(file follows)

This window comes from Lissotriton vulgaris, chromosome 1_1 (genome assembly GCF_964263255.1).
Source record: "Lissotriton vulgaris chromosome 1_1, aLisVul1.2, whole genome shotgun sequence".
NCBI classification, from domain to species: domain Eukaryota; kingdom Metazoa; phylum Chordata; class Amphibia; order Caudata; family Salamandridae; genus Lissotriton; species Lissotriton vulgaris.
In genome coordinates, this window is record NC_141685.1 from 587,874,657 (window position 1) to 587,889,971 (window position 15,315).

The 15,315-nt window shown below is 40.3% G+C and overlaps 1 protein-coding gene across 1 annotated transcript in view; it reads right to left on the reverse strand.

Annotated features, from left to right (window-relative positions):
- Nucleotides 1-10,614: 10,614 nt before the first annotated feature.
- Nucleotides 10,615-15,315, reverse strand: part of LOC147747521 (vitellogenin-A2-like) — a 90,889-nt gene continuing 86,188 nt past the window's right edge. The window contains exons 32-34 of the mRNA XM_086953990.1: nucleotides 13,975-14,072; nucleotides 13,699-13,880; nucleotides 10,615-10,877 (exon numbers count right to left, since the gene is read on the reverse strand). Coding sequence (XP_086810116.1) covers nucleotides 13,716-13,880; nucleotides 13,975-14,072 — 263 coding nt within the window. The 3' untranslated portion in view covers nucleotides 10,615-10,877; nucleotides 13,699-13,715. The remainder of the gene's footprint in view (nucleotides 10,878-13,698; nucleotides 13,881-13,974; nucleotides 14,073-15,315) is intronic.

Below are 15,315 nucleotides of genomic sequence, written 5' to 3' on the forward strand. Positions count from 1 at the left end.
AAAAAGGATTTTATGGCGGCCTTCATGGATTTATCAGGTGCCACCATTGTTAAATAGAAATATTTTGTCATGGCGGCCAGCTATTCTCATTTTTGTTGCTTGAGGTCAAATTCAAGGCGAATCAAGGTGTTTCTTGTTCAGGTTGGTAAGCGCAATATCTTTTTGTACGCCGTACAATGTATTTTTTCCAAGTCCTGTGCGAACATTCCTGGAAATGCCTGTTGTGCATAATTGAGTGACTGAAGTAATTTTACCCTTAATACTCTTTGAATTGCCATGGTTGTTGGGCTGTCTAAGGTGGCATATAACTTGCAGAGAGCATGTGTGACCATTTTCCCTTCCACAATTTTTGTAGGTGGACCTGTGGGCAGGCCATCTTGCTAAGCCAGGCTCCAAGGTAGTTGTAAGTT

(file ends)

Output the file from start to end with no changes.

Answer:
This window comes from Lissotriton vulgaris, chromosome 1_1 (genome assembly GCF_964263255.1).
Source record: "Lissotriton vulgaris chromosome 1_1, aLisVul1.2, whole genome shotgun sequence".
NCBI classification, from domain to species: domain Eukaryota; kingdom Metazoa; phylum Chordata; class Amphibia; order Caudata; family Salamandridae; genus Lissotriton; species Lissotriton vulgaris.
In genome coordinates, this window is record NC_141685.1 from 587,874,657 (window position 1) to 587,889,971 (window position 15,315).

The 15,315-nt window shown below is 40.3% G+C and overlaps 1 protein-coding gene across 1 annotated transcript in view; it reads right to left on the reverse strand.

Annotated features, from left to right (window-relative positions):
- Nucleotides 1-10,614: 10,614 nt before the first annotated feature.
- Nucleotides 10,615-15,315, reverse strand: part of LOC147747521 (vitellogenin-A2-like) — a 90,889-nt gene continuing 86,188 nt past the window's right edge. The window contains exons 32-34 of the mRNA XM_086953990.1: nucleotides 13,975-14,072; nucleotides 13,699-13,880; nucleotides 10,615-10,877 (exon numbers count right to left, since the gene is read on the reverse strand). Coding sequence (XP_086810116.1) covers nucleotides 13,716-13,880; nucleotides 13,975-14,072 — 263 coding nt within the window. The 3' untranslated portion in view covers nucleotides 10,615-10,877; nucleotides 13,699-13,715. The remainder of the gene's footprint in view (nucleotides 10,878-13,698; nucleotides 13,881-13,974; nucleotides 14,073-15,315) is intronic.

Below are 15,315 nucleotides of genomic sequence, written 5' to 3' on the forward strand. Positions count from 1 at the left end.
AAAAAGGATTTTATGGCGGCCTTCATGGATTTATCAGGTGCCACCATTGTTAAATAGAAATATTTTGTCATGGCGGCCAGCTATTCTCATTTTTGTTGCTTGAGGTCAAATTCAAGGCGAATCAAGGTGTTTCTTGTTCAGGTTGGTAAGCGCAATATCTTTTTGTACGCCGTACAATGTATTTTTTCCAAGTCCTGTGCGAACATTCCTGGAAATGCCTGTTGTGCATAATTGAGTGACTGAAGTAATTTTACCCTTAATACTCTTTGAATTGCCATGGTTGTTGGGCTGTCTAAGGTGGCATATAACTTGCAGAGAGCATGTGTGACCATTTTCCCTTCCACAATTTTTGTAGGTGGACCTGTGGGCAGGCCATCTTGCTAAGCCAGGCTCCAAGGTAGTTGTAAGTT